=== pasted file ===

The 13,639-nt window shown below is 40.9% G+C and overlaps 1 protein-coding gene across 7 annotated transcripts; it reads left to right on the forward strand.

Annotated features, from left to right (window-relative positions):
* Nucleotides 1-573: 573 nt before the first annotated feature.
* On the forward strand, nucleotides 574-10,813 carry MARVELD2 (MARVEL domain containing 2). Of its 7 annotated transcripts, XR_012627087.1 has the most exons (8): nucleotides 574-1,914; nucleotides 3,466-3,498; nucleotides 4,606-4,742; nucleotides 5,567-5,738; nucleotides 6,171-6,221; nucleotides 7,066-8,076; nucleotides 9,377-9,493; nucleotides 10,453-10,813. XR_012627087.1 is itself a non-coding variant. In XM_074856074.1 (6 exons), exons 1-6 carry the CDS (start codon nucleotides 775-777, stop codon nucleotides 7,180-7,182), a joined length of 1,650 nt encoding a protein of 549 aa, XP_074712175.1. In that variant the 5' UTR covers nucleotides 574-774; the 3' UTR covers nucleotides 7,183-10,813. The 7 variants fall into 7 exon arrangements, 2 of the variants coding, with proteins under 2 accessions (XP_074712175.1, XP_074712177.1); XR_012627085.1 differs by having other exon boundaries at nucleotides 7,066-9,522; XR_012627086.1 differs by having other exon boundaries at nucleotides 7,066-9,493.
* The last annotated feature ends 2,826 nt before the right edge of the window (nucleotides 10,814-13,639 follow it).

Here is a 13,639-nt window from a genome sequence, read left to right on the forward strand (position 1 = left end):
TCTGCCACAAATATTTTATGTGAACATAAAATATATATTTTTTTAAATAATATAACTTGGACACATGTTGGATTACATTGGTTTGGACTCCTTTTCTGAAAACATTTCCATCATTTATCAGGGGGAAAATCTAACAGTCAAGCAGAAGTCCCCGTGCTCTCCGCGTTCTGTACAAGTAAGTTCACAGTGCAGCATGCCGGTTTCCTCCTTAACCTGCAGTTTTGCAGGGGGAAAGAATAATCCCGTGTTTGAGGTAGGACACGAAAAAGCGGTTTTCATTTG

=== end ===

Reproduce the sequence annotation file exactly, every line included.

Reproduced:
The 13,639-nt window shown below is 40.9% G+C and overlaps 1 protein-coding gene across 7 annotated transcripts; it reads left to right on the forward strand.

Annotated features, from left to right (window-relative positions):
* Nucleotides 1-573: 573 nt before the first annotated feature.
* On the forward strand, nucleotides 574-10,813 carry MARVELD2 (MARVEL domain containing 2). Of its 7 annotated transcripts, XR_012627087.1 has the most exons (8): nucleotides 574-1,914; nucleotides 3,466-3,498; nucleotides 4,606-4,742; nucleotides 5,567-5,738; nucleotides 6,171-6,221; nucleotides 7,066-8,076; nucleotides 9,377-9,493; nucleotides 10,453-10,813. XR_012627087.1 is itself a non-coding variant. In XM_074856074.1 (6 exons), exons 1-6 carry the CDS (start codon nucleotides 775-777, stop codon nucleotides 7,180-7,182), a joined length of 1,650 nt encoding a protein of 549 aa, XP_074712175.1. In that variant the 5' UTR covers nucleotides 574-774; the 3' UTR covers nucleotides 7,183-10,813. The 7 variants fall into 7 exon arrangements, 2 of the variants coding, with proteins under 2 accessions (XP_074712175.1, XP_074712177.1); XR_012627085.1 differs by having other exon boundaries at nucleotides 7,066-9,522; XR_012627086.1 differs by having other exon boundaries at nucleotides 7,066-9,493.
* The last annotated feature ends 2,826 nt before the right edge of the window (nucleotides 10,814-13,639 follow it).

Here is a 13,639-nt window from a genome sequence, read left to right on the forward strand (position 1 = left end):
TCTGCCACAAATATTTTATGTGAACATAAAATATATATTTTTTTAAATAATATAACTTGGACACATGTTGGATTACATTGGTTTGGACTCCTTTTCTGAAAACATTTCCATCATTTATCAGGGGGAAAATCTAACAGTCAAGCAGAAGTCCCCGTGCTCTCCGCGTTCTGTACAAGTAAGTTCACAGTGCAGCATGCCGGTTTCCTCCTTAACCTGCAGTTTTGCAGGGGGAAAGAATAATCCCGTGTTTGAGGTAGGACACGAAAAAGCGGTTTTCATTTG